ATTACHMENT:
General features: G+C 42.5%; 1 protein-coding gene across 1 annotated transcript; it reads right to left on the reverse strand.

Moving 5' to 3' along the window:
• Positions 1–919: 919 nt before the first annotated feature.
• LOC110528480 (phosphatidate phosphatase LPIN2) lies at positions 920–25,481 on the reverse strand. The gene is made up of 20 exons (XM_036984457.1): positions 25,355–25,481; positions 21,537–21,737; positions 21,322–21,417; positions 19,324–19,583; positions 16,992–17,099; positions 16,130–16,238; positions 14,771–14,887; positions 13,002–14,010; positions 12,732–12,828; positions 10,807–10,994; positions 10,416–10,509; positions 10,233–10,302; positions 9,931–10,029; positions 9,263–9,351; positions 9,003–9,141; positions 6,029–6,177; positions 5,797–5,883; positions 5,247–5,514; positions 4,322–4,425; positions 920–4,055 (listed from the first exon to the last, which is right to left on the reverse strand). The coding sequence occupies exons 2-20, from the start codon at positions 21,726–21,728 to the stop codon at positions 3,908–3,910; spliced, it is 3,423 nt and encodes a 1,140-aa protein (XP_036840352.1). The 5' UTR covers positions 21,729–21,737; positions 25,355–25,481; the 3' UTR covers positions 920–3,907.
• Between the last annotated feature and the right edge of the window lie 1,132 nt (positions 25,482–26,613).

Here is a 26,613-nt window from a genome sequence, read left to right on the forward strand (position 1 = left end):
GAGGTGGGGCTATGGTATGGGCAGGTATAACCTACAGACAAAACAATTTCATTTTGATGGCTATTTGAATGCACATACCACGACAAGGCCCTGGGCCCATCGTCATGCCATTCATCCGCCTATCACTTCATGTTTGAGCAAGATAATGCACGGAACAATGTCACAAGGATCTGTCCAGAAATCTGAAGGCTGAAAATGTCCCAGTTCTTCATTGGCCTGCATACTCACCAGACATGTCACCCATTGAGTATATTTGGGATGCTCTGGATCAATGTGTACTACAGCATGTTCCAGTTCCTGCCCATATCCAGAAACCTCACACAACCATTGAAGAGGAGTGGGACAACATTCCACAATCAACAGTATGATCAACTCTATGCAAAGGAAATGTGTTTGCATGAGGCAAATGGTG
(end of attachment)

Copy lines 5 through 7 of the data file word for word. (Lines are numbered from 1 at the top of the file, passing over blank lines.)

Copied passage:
• Between the last annotated feature and the right edge of the window lie 1,132 nt (positions 25,482–26,613).

Here is a 26,613-nt window from a genome sequence, read left to right on the forward strand (position 1 = left end):
GAGGTGGGGCTATGGTATGGGCAGGTATAACCTACAGACAAAACAATTTCATTTTGATGGCTATTTGAATGCACATACCACGACAAGGCCCTGGGCCCATCGTCATGCCATTCATCCGCCTATCACTTCATGTTTGAGCAAGATAATGCACGGAACAATGTCACAAGGATCTGTCCAGAAATCTGAAGGCTGAAAATGTCCCAGTTCTTCATTGGCCTGCATACTCACCAGACATGTCACCCATTGAGTATATTTGGGATGCTCTGGATCAATGTGTACTACAGCATGTTCCAGTTCCTGCCCATATCCAGAAACCTCACACAACCATTGAAGAGGAGTGGGACAACATTCCACAATCAACAGTATGATCAACTCTATGCAAAGGAAATGTGTTTGCATGAGGCAAATGGTG